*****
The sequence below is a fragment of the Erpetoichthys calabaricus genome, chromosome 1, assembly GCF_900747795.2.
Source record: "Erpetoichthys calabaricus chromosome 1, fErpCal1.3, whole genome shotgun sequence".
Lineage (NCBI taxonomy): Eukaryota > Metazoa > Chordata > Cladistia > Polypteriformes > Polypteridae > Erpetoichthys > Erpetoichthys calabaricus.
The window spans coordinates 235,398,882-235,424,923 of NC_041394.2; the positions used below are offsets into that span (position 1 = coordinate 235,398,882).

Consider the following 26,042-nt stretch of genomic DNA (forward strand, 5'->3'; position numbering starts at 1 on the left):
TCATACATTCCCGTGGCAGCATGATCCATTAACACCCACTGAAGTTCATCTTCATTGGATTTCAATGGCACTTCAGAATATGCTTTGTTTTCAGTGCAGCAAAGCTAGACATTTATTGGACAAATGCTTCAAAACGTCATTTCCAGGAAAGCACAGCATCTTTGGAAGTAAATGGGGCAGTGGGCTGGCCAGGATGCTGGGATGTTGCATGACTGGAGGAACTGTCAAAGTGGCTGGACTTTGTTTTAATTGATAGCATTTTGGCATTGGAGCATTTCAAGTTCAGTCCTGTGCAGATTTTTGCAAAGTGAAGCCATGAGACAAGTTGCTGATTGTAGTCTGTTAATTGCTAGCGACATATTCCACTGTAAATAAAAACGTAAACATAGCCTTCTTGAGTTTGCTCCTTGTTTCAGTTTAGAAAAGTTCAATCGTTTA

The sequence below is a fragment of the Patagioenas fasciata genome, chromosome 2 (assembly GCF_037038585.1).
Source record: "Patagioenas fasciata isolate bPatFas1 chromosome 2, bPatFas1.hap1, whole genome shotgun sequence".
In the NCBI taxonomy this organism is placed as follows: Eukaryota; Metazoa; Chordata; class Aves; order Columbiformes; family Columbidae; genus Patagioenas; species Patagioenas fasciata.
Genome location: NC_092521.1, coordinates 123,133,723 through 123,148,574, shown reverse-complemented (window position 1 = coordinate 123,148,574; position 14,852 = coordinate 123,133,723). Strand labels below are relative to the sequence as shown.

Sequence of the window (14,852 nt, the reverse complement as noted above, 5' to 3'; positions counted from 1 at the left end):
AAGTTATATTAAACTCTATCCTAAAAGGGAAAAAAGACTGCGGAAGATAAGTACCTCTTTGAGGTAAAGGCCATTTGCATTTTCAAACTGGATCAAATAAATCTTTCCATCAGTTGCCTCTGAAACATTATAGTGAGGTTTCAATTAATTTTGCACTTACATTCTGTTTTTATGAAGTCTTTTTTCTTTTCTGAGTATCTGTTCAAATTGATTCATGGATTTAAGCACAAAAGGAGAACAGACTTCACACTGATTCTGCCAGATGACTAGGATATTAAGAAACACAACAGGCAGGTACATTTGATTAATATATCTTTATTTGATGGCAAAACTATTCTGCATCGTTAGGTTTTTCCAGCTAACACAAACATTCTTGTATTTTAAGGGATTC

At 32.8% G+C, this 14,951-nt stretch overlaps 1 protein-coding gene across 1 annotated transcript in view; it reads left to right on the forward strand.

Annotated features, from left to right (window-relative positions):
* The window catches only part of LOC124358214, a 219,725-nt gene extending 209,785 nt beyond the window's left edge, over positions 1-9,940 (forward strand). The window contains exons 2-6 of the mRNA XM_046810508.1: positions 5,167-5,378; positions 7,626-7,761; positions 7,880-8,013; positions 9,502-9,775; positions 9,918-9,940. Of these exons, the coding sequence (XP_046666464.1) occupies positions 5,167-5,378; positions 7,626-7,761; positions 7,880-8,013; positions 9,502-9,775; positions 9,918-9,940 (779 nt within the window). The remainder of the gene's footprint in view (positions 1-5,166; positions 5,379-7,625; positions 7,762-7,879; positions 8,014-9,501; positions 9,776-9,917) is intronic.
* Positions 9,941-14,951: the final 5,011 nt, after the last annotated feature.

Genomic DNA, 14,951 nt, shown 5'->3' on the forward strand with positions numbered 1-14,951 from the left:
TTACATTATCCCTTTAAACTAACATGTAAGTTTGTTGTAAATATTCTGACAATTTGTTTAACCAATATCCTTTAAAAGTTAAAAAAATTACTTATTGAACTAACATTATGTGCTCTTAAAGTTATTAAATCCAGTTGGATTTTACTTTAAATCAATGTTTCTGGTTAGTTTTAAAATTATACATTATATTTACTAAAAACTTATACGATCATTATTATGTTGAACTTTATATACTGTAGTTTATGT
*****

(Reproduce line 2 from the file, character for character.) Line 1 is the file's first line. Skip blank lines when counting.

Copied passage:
Source record: "Erpetoichthys calabaricus chromosome 1, fErpCal1.3, whole genome shotgun sequence".